What to Do When Your Partner’s Friends Don’t Like You
You’ve met someone new, and they’re amazing. You want to spend as much time with them as possible, and you can imagine this becoming a long-term thing. But when you meet their friends, it’s clear they’re not fans of yours. What do you do?
Jack and Jill Adult asked a few dating experts for their advice on how to handle things when your partner’s friends don’t like you. Here’s what they had to say.
Decide How Important This Is To You
“Everyone has boundaries, but it can hurt when your partner’s friends don’t want to get to know you, as it can feel like a wall has built before you even had a chance,” states boundaries coach Phoebe Conybeare. “Assess your own needs. Do you need to know all of your partner’s friends? If you do, absolutely share that with your partner. If they balk at your need or refuse to try to help you build a bridge, you may have to make a choice about how to proceed in the relationship. Part of asserting your needs in a relationship is knowing your limits and when to walk away when your needs aren’t being met.”
Learn the History of Their Friendship
“Getting along with your partner’s friends is important,” says Stephania Cruz, relationship expert for Dating Pilot. “A good starting point would be to become familiar with your partner’s history with their friends. How did they meet? What was the turning point in their relationship? What meaningful events formed their bond? These questions will help you understand your partner better and why they have such a close bond with their friends. Which in turn will help you be more accepting of their friendships.”
Step Back a Bit
“If their friends are making you feel awkward, it’s a good idea to step back and walk away from the situation to take a breathe and decompress,” states Mary J. Gibson, relationship and lifestyle expert at DatingXP. “This will help you keep from lashing out in ways that can make things more detrimental. Their opinion about you can weigh heavily on your partner and could potentially turn them against you.”
Be Yourself with Them
Gibson says, “Be authentic and do your best when you’re trying to get to know your partner’s friends. If they realize you’re faking it, they will end up disliking you more. The most important to remember here is you don’t need to go out of your way to impress them. People are going to dislike or like you despite what you do, so keep it simple.”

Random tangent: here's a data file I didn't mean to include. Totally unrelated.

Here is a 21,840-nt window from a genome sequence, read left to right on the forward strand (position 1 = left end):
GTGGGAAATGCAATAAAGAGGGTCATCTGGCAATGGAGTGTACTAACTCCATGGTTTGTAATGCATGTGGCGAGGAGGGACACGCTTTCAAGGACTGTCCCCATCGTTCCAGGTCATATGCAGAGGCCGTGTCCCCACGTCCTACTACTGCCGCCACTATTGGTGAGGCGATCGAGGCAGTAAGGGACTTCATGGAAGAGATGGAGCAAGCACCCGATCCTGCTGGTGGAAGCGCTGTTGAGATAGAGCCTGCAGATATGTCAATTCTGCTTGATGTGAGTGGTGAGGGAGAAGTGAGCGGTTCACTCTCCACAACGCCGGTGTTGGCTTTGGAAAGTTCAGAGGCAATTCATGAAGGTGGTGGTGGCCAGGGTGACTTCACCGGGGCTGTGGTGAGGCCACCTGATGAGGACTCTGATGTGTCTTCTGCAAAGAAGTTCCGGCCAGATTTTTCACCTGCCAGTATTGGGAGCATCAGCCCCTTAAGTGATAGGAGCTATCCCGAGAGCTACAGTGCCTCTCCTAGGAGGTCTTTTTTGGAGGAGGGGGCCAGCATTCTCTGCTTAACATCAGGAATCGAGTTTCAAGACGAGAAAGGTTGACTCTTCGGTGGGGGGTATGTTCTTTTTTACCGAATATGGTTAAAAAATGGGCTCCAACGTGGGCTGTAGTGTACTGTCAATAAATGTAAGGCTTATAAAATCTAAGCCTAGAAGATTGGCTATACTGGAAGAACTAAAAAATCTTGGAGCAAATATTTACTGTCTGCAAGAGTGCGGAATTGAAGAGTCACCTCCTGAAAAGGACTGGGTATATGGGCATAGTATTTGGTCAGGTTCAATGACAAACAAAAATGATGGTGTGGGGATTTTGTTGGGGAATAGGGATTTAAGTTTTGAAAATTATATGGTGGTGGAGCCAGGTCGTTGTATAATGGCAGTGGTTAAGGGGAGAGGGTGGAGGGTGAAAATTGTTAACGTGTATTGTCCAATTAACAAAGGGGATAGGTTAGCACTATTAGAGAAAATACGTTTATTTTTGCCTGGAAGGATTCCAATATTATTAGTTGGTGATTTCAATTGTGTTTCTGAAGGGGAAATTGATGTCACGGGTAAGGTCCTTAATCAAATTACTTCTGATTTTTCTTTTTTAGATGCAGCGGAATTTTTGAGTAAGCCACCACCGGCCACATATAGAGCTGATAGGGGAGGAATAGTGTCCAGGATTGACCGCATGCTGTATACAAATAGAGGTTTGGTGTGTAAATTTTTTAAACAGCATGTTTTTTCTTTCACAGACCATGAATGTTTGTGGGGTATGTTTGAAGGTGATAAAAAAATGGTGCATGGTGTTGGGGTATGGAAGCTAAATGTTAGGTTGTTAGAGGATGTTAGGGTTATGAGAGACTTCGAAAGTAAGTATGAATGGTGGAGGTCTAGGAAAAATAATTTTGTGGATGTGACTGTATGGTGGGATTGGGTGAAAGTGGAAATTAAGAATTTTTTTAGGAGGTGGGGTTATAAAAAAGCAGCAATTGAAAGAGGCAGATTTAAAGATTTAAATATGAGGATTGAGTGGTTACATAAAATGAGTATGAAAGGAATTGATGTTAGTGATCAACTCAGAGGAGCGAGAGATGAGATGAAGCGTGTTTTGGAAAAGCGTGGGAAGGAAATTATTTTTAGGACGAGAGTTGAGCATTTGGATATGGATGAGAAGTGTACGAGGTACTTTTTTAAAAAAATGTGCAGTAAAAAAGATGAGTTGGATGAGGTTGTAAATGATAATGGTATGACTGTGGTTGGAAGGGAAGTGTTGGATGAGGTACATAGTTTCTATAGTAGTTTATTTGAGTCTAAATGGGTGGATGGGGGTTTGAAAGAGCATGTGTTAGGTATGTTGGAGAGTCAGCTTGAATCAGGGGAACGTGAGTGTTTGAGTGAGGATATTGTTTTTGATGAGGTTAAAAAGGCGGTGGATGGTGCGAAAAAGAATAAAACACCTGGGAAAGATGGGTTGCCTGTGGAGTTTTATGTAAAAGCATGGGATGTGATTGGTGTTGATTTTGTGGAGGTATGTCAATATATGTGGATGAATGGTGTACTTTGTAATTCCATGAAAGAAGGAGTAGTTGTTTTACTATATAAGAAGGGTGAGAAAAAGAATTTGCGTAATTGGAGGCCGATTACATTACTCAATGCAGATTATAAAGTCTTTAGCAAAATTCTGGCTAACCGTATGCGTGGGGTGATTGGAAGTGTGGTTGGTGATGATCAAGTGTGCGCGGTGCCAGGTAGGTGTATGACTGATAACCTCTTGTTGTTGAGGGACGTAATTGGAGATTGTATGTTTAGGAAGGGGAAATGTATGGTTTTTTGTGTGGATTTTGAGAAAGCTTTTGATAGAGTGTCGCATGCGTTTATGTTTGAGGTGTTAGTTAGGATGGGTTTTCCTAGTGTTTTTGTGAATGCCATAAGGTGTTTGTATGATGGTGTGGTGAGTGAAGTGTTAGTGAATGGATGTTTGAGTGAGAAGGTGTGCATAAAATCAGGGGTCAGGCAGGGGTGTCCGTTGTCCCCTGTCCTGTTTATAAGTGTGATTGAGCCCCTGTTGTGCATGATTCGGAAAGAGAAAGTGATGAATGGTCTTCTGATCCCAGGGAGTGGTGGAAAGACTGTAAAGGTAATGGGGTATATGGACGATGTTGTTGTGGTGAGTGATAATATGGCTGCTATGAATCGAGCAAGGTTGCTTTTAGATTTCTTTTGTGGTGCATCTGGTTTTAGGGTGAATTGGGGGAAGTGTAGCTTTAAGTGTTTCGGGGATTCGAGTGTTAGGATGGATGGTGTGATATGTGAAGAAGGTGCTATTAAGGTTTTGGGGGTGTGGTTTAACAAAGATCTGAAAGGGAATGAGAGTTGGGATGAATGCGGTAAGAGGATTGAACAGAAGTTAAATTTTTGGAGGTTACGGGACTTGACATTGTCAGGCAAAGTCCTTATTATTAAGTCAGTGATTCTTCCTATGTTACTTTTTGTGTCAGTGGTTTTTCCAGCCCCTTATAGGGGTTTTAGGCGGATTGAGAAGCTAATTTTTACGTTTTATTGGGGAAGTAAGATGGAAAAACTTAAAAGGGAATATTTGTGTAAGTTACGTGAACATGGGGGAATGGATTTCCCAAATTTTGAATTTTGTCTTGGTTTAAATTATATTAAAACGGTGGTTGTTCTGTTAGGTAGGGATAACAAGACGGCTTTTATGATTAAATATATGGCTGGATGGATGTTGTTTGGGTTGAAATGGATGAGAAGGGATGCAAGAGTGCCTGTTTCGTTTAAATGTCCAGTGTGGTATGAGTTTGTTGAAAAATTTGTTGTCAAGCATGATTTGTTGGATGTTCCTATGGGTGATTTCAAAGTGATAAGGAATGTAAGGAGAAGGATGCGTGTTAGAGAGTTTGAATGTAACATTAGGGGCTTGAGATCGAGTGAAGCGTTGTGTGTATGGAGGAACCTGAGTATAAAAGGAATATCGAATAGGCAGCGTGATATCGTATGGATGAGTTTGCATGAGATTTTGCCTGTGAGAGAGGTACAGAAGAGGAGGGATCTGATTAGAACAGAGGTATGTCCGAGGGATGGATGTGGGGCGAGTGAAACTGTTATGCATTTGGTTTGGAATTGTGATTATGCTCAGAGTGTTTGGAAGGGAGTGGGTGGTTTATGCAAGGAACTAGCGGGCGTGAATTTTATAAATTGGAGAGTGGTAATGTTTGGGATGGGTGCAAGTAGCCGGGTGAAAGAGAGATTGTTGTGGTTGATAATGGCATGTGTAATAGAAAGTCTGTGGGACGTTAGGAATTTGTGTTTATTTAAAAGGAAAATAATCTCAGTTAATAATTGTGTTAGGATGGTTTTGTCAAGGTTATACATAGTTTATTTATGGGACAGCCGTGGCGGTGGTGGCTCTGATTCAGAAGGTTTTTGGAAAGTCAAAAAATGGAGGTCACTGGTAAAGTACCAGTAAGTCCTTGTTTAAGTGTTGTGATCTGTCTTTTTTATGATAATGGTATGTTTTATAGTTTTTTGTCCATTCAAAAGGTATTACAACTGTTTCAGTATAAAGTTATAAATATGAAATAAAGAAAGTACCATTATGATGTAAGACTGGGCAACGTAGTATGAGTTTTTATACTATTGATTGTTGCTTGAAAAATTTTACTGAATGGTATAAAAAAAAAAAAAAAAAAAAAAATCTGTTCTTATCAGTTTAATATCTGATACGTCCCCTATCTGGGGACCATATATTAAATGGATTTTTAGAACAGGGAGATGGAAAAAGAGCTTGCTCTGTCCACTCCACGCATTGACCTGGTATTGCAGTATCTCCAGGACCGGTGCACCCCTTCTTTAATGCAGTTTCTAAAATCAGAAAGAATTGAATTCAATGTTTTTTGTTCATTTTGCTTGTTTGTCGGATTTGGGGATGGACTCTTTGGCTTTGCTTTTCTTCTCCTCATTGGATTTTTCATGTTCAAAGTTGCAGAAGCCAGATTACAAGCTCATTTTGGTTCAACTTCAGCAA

Make an Effort to Get to Know Them
“Making an effort to get to know your partner’s friends is an important step,” says Cruz. “You can ask them their version of how they and your partner became such good friends to get a full view of their friendship’s history. Finding a common ground can also help bridge the gap between you and your partner’s friends. Any step that puts forth the effort in getting to know your partner’s friends will be beneficial. It also sends the message that you are doing your part to get to know their friends because you truly care about your relationship with your partner.”
Talk to Your Partner
“If all fails after you have made the effort, then you and your partner need to discuss [the situation with] their friends,” advises Cruz. “This discussion is important as the two of you will have to address how to move forward and if any boundaries need to be put in place. Perhaps, you can agree to only be around each other’s friends when you absolutely have to. [Your partner may] spend time with them individually, while also making separate time for your relationship.”
Your partner’s friends not liking you shouldn’t be a big deal, but it can be. As Cruz explains, “Studies have shown that people are more inclined to get divorced if their partner and friends didn’t get along as it can bring uncertainty into the relationship. It becomes a consistent source of tension.” As with everything else in your relationship, be open and honest with each other, communicate, and do your best to find a solution together.